22 is a comb rack which retains a number of combs C and permits their exposure to the direct radiation of the ultra-violet lamp. The exposure to the radiation is aiorded by arranging the side of individual combs having their teeth perpendicularly toward the ultra-violet lamp so that all parts of the teeth are in the path of the radiation. Located centrally underneath the wire rack 2l is an electric incandescent tube 23 which furnishes illumination to the interior of the cabinet, and further, by virtue of its heating of the atmosphere of air within the cabinet, it decomposesany ozone gas that may be produced in the said cabinet by the ultra-violet rays during the operation of the ultra-violet tube. Tube 23 is secured to the cabinet by a bracket 24 which also serves to conduct the current to the incandescent filament from either end ofsaid tube.

However an ordinary 110 voltv incandescent bulb may be used in place of the tube 23 and if desired such a bulb may be utilized in the forms of apparatus illustrated in Figs. 2 and 6.

In still another modied construction oi the device, 25 designates the cabinet proper, 26 is a hinged front door which comprises a portion of the front wall and also a portion 28 of the top of the cabinet 25 and when opened it flattens out by means of the hinges 21. The lower edge of the door that forms a portion of the front wall of the cabinet is connected to the lower portion of said front wall by a suitable hinge or hinges and thus when the door comprising the parts 26 and 28 are open, a at horizontally disposed shelf is provided in front of the cabinet and that portion of this shelf comprising the part 28 serves as a convenient support for articles that are being placed in or removed from the rack 29 that is carried by that part of the door that forms a portion of the front wall of the cabinet. The comb rack 2Q holds a number of combs C in resilient strips 30 positioned in arcuate relation about the ultra-violet tube 35. Said comb rack 29 is supported at one end on an angle support 3| and at the other end it is swivelly attached to the cabinet door 26 by means of the hinged bracket 32 through which the pin 33 passes, and around which pin the rack 29 rotates.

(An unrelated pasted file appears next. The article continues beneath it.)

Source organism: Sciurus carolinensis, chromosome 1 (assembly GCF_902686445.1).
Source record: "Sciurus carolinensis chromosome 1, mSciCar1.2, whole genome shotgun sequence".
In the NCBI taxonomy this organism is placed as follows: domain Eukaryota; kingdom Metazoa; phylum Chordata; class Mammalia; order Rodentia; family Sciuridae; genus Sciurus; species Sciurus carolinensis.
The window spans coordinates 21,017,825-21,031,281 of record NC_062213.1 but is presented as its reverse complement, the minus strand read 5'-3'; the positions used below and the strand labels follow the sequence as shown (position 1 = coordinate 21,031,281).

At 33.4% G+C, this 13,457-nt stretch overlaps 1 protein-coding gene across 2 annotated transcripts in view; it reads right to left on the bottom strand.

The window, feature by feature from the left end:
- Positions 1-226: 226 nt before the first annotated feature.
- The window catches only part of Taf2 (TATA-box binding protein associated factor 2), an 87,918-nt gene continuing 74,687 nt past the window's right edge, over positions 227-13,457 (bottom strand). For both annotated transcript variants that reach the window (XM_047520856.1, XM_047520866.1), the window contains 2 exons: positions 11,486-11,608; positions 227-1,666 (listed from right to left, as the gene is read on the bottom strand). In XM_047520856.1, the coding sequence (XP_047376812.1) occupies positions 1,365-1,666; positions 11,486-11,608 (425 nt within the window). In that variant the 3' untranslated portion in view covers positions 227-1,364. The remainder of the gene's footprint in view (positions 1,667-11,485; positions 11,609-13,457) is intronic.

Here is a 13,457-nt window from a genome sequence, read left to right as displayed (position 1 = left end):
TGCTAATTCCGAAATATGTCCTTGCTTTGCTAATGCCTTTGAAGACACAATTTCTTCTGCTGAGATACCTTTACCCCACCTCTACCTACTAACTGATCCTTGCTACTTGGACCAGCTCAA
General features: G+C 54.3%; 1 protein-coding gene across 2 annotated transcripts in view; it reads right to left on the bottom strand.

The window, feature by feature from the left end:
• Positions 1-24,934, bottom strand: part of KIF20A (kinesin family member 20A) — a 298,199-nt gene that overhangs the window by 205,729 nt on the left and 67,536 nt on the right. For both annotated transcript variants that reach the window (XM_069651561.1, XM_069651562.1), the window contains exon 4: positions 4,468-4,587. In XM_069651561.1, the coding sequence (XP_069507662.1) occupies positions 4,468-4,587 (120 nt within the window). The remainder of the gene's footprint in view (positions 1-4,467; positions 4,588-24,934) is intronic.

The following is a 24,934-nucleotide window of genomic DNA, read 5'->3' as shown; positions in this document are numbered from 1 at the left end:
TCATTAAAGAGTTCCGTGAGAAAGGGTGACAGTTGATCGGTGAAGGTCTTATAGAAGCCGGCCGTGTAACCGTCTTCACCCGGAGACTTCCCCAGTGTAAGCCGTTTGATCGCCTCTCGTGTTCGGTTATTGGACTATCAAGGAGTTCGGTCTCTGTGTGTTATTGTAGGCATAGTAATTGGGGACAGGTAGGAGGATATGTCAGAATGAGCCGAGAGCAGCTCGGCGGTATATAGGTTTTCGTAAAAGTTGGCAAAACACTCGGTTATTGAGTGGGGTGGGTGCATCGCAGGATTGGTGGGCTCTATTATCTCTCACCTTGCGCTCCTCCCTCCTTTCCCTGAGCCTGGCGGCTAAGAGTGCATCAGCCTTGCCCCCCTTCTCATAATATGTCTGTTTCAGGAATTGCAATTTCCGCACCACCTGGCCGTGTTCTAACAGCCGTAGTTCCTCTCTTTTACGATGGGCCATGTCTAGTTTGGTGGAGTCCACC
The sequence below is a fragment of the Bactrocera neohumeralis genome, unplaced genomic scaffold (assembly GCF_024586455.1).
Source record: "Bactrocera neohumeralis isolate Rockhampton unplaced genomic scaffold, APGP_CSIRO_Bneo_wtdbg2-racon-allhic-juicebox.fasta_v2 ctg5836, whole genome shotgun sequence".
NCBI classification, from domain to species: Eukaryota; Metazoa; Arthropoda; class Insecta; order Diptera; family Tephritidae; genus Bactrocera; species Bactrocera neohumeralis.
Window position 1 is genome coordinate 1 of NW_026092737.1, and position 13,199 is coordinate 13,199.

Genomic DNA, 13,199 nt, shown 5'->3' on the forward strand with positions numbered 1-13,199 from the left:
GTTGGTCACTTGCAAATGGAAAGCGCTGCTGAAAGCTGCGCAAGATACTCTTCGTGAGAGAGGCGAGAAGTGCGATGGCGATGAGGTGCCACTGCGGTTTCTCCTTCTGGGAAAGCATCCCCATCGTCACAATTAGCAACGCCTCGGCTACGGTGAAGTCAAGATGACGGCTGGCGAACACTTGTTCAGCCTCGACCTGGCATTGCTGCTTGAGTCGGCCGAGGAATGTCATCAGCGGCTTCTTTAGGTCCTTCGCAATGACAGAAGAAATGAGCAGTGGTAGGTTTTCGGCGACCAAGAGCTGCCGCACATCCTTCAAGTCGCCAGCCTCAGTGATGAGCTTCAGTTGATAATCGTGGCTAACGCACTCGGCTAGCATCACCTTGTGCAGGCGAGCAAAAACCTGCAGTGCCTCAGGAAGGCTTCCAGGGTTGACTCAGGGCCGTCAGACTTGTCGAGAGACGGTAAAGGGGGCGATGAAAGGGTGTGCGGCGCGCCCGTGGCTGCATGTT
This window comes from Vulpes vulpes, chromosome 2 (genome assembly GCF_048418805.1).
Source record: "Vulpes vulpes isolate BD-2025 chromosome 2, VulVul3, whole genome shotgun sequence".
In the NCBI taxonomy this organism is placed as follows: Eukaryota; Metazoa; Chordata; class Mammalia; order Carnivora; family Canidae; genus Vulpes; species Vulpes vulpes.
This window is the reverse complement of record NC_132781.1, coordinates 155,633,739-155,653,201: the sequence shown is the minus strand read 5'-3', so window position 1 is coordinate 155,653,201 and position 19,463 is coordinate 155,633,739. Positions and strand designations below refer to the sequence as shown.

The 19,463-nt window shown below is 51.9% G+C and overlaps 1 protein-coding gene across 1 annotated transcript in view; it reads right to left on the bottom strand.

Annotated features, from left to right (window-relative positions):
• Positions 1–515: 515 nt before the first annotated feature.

The stop lug 34 supports the rack 29 in upright position when the door 26 is open. 36 is a shelf bracket having apertures so that a shelf 31 can be adusted to any desired position by simply moving it either up or down and attaching it to the bracket 36 at the desired level. Said adjustable shelf primarily serves the purpose of holding brushes, and hair-pins or it may be constructed so as to receive and hold combs by including a rack similar to the rack 22 illustrated in Fig. 5.

It is obvious that my invention is susceptible to various changes and modications in construction without departing from the spirit of the invention or the scope of the appended claims, and I accordingly claim all such forms of the device to which I am entitled.

I claim as my invention:

l. In an ultra-violet sterilizer comprising a closed cabinet, a source of ultra-violet rays Within said cabinet, and a door for permitting the insertion or removal of articles to be sterilized; an automatic electric switch at the base of said door and operated thereby, a carrier means for holding articles for sterilization and pivotally attached to the inside face of said door, and a hinged portion for completing the top enclosure of said cabinet when the said door is closed and for affording the easy handling of said articles on said carrier means when the door is swung open.